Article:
Randomization is a fundamental tool used in many theoretical and practical areas of computer science. We study here the role of randomization in the area of submodular function maximization. In this area, most algorithms are randomized, and in almost all cases the approximation ratios obtained by current randomized algorithms are superior to the best results obtained by known deterministic algorithms. Derandomization of algorithms for general submodular function maximization seems hard since the access to the function is done via a value oracle. This makes it hard, for example, to apply standard derandomization techniques such as conditional expectations. Therefore, an interesting fundamental problem in this area is whether randomization is inherently necessary for obtaining good approximation ratios. In this work, we give evidence that randomization is not necessary for obtaining good algorithms by presenting a new technique for derandomization of algorithms for submodular function maximization. Our high level idea is to maintain explicitly a (small) distribution over the states of the algorithm, and carefully update it using marginal values obtained from an extreme point solution of a suitable linear formulation. We demonstrate our technique on two recent algorithms for unconstrained submodular maximization and for maximizing a submodular function subject to a cardinality constraint. In particular, for unconstrained submodular maximization we obtain an optimal deterministic 1/2-approximation showing that randomization is unnecessary for obtaining optimal results for this setting.

This paper presents an algorithm for the fully dynamic biconnectivity problem whose running time is exponentially faster than all previously known solutions. It is the first dynamic algorithm that answers biconnectivity queries in time O(pow2(log(n)) in a n-node graph and can be updated after an edge insertion or deletion in polylogarithmic time. Our algorithm is a Las-Vegas style randomized algorithm with the update time amortized update time O(pow(log(n),4)). Only recently the best deterministic result for this problem was improved to Osqrt(n.pow2(log(n))). We also give the first fully dynamic and a novel deletions-only transitive closure (i.e. directed connectivity) algorithms. These are randomized Monte Carlo algorithms. Let n be the number of nodes in the graph and let M be the average number of edges in the graph during the whole update sequence: The fully dynamic algorithms achieve (1) query time O(n/logn) and update time O(M.sqrt(n.pow2(log(n)))+n); or (2) query time O(n/logn) and update time O[pow(M,(u-1)/u))].pow2(log(n))=O[M.pow(n,0.58).pow2(log(n))], where u is the exponent for boolean matrix multiplication (currently u=2.38). The deletions-only algorithm answers queries in time O(n/logn). Its amortized update time is O(n.pow2(log(n)))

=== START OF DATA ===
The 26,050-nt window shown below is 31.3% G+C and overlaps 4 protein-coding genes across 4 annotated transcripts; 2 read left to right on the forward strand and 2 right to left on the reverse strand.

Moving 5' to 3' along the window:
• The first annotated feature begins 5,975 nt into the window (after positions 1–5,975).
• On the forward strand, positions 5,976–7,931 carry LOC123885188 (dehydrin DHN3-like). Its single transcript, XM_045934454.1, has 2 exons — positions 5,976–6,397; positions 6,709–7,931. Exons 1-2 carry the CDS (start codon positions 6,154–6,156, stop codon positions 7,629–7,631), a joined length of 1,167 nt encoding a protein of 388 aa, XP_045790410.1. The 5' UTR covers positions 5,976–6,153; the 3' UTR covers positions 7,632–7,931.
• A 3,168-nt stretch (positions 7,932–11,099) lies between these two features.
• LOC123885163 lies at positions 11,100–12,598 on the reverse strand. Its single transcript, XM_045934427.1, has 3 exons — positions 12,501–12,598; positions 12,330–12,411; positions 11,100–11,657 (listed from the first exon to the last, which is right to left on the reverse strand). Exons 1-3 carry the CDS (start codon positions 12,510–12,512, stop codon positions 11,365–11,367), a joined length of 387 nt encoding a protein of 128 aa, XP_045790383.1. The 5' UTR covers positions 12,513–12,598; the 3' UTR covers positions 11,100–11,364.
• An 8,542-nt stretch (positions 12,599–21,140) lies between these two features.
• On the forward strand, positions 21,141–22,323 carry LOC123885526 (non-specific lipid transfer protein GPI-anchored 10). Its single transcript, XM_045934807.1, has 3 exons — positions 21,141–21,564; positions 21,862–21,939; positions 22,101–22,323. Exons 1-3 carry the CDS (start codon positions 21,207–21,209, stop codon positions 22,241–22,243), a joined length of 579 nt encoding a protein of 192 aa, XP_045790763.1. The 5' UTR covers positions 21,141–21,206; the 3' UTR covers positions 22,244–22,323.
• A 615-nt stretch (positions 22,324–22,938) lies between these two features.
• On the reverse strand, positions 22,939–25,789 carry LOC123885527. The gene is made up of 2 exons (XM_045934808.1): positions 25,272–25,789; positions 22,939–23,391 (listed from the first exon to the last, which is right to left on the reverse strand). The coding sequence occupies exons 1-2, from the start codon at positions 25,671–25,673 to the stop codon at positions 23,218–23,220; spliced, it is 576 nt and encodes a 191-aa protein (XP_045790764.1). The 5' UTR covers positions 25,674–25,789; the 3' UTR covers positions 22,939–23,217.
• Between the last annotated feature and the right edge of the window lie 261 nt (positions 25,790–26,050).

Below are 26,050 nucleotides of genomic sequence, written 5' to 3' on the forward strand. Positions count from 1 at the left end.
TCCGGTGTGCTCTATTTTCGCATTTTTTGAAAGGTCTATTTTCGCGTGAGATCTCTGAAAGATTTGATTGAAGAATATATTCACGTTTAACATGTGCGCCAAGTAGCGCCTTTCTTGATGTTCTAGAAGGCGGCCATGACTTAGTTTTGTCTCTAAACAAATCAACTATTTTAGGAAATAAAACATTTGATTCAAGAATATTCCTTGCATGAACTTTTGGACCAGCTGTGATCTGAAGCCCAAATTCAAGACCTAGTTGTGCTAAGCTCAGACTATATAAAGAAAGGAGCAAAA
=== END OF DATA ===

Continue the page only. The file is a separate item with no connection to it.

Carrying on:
1995